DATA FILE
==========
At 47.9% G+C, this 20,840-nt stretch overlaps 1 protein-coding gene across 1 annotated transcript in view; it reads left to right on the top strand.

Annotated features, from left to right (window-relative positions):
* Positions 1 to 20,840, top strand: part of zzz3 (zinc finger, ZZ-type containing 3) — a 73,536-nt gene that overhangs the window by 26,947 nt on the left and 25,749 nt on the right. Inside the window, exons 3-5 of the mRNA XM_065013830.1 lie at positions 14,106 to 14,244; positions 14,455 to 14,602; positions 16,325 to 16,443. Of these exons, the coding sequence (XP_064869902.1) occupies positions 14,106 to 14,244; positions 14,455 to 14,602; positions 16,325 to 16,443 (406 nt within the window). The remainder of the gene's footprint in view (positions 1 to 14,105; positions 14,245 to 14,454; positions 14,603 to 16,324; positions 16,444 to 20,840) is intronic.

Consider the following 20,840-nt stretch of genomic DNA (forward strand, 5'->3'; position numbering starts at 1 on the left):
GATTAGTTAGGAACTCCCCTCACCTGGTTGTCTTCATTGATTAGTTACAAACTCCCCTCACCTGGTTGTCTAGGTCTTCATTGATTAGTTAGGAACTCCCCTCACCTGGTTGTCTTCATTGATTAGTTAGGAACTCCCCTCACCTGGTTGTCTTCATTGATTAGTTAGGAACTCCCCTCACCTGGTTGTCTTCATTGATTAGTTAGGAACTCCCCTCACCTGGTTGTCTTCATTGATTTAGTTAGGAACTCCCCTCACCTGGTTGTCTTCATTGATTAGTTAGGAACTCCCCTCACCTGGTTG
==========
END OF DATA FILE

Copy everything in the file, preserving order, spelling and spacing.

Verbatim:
At 47.9% G+C, this 20,840-nt stretch overlaps 1 protein-coding gene across 1 annotated transcript in view; it reads left to right on the top strand.

Annotated features, from left to right (window-relative positions):
* Positions 1 to 20,840, top strand: part of zzz3 (zinc finger, ZZ-type containing 3) — a 73,536-nt gene that overhangs the window by 26,947 nt on the left and 25,749 nt on the right. Inside the window, exons 3-5 of the mRNA XM_065013830.1 lie at positions 14,106 to 14,244; positions 14,455 to 14,602; positions 16,325 to 16,443. Of these exons, the coding sequence (XP_064869902.1) occupies positions 14,106 to 14,244; positions 14,455 to 14,602; positions 16,325 to 16,443 (406 nt within the window). The remainder of the gene's footprint in view (positions 1 to 14,105; positions 14,245 to 14,454; positions 14,603 to 16,324; positions 16,444 to 20,840) is intronic.

Consider the following 20,840-nt stretch of genomic DNA (forward strand, 5'->3'; position numbering starts at 1 on the left):
GATTAGTTAGGAACTCCCCTCACCTGGTTGTCTTCATTGATTAGTTACAAACTCCCCTCACCTGGTTGTCTAGGTCTTCATTGATTAGTTAGGAACTCCCCTCACCTGGTTGTCTTCATTGATTAGTTAGGAACTCCCCTCACCTGGTTGTCTTCATTGATTAGTTAGGAACTCCCCTCACCTGGTTGTCTTCATTGATTAGTTAGGAACTCCCCTCACCTGGTTGTCTTCATTGATTTAGTTAGGAACTCCCCTCACCTGGTTGTCTTCATTGATTAGTTAGGAACTCCCCTCACCTGGTTG